When you’re making your own food, it really doesn’t cost much to be a vegan. Unless you’re doing your weekly shopping in Planet Organic for maple glazed tempeh and Raw Health crackers, you can knock up a three-course meal for a fiver very easily.
So why then do restaurants insist on charging the same price for vegan dishes as they do for meat ones? Surely a cauliflower ‘steak’ can’t cost the same as an actual piece of beef to produce?
Vegan restaurants don’t tend to give grub away either (unless you’ve gone to a veggie curry house or Ethiopian restaurant which generally are amazing value).
Who wants to pay £14 for a bit of cauliflower?
Expensive vegan dishes
The pub chain Young’s has been slammed for charging £14 for its cauli steaks – the same price as its Aberdeen Angus steak.
Bearing in mind that an entire cauliflower costs around £1, that sounds ludicrous.
Restaurants tend to squeeze 70 percent gross profit on ingredient costs to cover labour, rent etc, which leaves them with around 10 percent actual profit.
But Twitter was having none of that over the cauliflower, with many accusing the chain of trying to cash in on Veganuary. After Young’s tried to defend the ‘premium dish’ pricing, it pulled the product altogether from their menu.
But is it actually reasonable to demand that vegetable-based dishes be sold super-cheaply – especially if we want it to be taken seriously as a gourmet option?
Labour comes at a cost
Chef Chantelle Nicholson told the i paper that while she doesn’t charge the same for meat and vegan dishes, the pricing isn’t that dramatically different.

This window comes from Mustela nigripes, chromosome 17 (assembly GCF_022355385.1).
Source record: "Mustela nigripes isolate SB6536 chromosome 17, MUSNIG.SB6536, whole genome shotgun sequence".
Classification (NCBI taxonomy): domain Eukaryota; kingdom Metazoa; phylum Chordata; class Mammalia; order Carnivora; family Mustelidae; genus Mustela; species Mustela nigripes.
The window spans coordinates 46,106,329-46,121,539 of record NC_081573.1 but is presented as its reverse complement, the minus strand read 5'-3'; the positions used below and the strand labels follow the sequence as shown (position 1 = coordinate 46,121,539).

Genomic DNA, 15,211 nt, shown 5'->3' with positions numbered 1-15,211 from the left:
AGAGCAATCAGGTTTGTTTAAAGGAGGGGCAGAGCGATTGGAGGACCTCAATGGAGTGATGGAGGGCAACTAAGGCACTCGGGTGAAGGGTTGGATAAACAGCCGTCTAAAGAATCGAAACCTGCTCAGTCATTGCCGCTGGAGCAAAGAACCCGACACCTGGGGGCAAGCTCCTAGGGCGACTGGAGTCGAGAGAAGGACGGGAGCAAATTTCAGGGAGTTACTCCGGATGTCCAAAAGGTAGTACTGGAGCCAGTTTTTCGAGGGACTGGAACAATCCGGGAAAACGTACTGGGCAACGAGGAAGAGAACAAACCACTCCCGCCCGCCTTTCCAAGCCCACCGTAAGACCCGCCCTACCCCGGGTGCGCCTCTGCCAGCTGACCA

Her steaks are sourced from a butcher before being treated inhouse – brined, marinated, grilled carved and served with a peppercorn sauce. The aubergine dish her restaurant serves up requires an altogether much more lengthy preparation.
She says that each aubergine is pierced, vacuum packed in stock before being steamed, chilled and pressed. It’s then carved, pan-fried and caramelized and is served with a sesame, ginger, tamari and tofu sauce before being scattered with Minestra Nera (a cruciferous bit of greenery).
The steak is served at £23, while the aubergine is £18. It’s cheaper but not that much cheaper.
The cost of business
“My fixed overheads are the same for each: rent, rates, power, water, gas, waste collection, music licence, operating an EPOS system, credit card charges – the list goes on,” she wrote.
“The cost of the main elements – a hanger steak versus an aubergine – is where the first difference lies: the aubergine portion itself is 25 percent of the cost of the steak.
“But the ‘labor’ (for want of a better word) cost is probably flipped. So, why is the cost not the same? The answer is the age-old formula of supply and demand. If the demand at that price point is not there, it won’t sell. And restaurants need to sell food to remain in business.”
In other words, not enough of us are prepared to spend on veggies to make it worth many restaurants’ while to charge the same.
Paying for quality
You’ve got to be willing to pay for quality
Many of us would bulk at the idea of paying even £18 for a vegan dish, let alone more. But perhaps higher prices are an indication that vegan food is being taken more seriously. Gone are the days when the only vegan options were a side salad and a plate of chips. Now, most respectable establishments have a proper vegan option which rates as highly as the meat, fish or vegetarian dishes.
If vegan options were priced noticeably cheaper, people might question the quality – which is exactly what we don’t want. Veganism has to been seen as a viable culinary option and not just an alternative. In an ideal world, omnivores would be tempted to choose a vegan dish simply because it sounded more delicious than the meaty one – that’s how you get more people switching for good.
It’s fair to complain about overpriced vegan grub when it’s substandard and boring (as one imagines a boring slice of cauliflower may well be!), but in more salubrious establishments, comparable prices might not be such a negative thing after all.